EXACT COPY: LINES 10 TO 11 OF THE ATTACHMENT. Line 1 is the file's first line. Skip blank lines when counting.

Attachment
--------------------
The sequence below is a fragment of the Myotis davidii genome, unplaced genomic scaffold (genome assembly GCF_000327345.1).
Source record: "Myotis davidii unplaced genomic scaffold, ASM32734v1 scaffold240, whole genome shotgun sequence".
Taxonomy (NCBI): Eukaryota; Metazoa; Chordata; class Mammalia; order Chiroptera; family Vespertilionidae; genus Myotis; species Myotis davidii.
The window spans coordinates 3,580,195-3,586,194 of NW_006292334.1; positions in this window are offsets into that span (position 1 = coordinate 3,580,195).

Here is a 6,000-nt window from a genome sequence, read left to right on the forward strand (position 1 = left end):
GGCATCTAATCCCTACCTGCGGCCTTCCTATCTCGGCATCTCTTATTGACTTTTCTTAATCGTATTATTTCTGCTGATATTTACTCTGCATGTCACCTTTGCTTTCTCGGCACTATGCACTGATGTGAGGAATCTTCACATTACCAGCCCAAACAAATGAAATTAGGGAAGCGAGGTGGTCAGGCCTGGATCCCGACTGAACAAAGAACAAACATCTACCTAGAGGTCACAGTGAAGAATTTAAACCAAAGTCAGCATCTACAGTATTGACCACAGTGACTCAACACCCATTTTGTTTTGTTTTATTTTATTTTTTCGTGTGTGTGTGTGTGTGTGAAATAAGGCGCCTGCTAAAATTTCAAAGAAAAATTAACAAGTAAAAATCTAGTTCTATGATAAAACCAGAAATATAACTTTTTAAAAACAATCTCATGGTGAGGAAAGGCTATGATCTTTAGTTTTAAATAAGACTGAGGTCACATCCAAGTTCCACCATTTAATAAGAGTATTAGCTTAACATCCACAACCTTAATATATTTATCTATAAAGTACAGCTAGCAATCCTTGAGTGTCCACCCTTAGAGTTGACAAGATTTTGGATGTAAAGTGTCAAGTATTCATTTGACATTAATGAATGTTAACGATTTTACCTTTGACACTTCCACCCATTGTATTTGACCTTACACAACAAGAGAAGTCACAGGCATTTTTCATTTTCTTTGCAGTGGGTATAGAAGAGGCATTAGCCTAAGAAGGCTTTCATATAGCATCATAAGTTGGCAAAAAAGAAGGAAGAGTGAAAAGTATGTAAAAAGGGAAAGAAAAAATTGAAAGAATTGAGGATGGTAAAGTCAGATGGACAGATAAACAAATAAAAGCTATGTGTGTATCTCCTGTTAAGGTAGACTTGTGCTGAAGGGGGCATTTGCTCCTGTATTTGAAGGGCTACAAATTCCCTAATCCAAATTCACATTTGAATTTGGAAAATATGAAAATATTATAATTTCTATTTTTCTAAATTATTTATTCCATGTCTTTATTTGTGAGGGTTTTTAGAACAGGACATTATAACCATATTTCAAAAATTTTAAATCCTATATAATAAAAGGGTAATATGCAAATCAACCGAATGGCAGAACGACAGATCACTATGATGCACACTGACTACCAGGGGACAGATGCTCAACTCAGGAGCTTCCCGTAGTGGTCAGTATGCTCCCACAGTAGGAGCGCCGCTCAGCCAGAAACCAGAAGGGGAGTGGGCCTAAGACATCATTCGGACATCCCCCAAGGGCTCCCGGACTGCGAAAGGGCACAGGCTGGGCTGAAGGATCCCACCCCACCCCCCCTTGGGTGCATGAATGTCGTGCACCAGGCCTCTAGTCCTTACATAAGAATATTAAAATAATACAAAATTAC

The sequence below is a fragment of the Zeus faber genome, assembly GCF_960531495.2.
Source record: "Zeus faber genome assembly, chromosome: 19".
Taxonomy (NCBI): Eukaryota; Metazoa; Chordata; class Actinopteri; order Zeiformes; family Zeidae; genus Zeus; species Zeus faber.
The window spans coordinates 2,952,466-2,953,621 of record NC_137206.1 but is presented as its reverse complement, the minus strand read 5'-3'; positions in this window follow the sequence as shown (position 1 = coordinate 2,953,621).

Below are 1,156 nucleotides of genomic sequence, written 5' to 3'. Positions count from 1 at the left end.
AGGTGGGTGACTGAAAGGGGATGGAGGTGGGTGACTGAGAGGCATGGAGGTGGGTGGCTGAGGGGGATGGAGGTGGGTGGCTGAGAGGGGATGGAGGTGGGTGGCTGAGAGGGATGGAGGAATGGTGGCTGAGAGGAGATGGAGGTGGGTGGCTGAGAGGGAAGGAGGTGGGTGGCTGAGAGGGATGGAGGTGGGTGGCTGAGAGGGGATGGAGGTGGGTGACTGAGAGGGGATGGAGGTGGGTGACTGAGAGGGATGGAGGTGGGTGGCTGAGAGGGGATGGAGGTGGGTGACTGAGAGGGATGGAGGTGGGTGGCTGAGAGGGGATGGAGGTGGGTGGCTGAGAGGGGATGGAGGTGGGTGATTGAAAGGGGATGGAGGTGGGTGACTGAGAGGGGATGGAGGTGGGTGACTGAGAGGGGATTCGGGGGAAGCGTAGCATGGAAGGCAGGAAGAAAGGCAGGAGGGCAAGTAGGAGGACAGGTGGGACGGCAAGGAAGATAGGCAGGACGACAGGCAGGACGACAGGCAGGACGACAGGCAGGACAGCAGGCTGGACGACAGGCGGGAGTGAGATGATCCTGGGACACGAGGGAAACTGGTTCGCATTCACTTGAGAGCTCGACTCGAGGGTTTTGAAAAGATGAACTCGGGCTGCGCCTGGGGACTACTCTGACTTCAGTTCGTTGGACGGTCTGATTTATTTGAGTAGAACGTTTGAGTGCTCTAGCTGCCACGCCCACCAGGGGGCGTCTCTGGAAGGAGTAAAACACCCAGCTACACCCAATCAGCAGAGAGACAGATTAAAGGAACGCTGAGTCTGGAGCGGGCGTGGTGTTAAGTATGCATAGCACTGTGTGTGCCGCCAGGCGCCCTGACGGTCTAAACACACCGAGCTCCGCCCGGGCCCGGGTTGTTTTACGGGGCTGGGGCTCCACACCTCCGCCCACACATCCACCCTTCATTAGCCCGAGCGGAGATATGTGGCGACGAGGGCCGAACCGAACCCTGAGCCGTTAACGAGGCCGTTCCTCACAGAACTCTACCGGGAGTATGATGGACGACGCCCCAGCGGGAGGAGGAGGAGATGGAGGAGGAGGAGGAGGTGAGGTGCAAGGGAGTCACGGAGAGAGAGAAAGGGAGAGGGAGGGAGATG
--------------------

The window spans coordinates 2,952,466-2,953,621 of record NC_137206.1 but is presented as its reverse complement, the minus strand read 5'-3'; positions in this window follow the sequence as shown (position 1 = coordinate 2,953,621).

Below are 1,156 nucleotides of genomic sequence, written 5' to 3'. Positions count from 1 at the left end.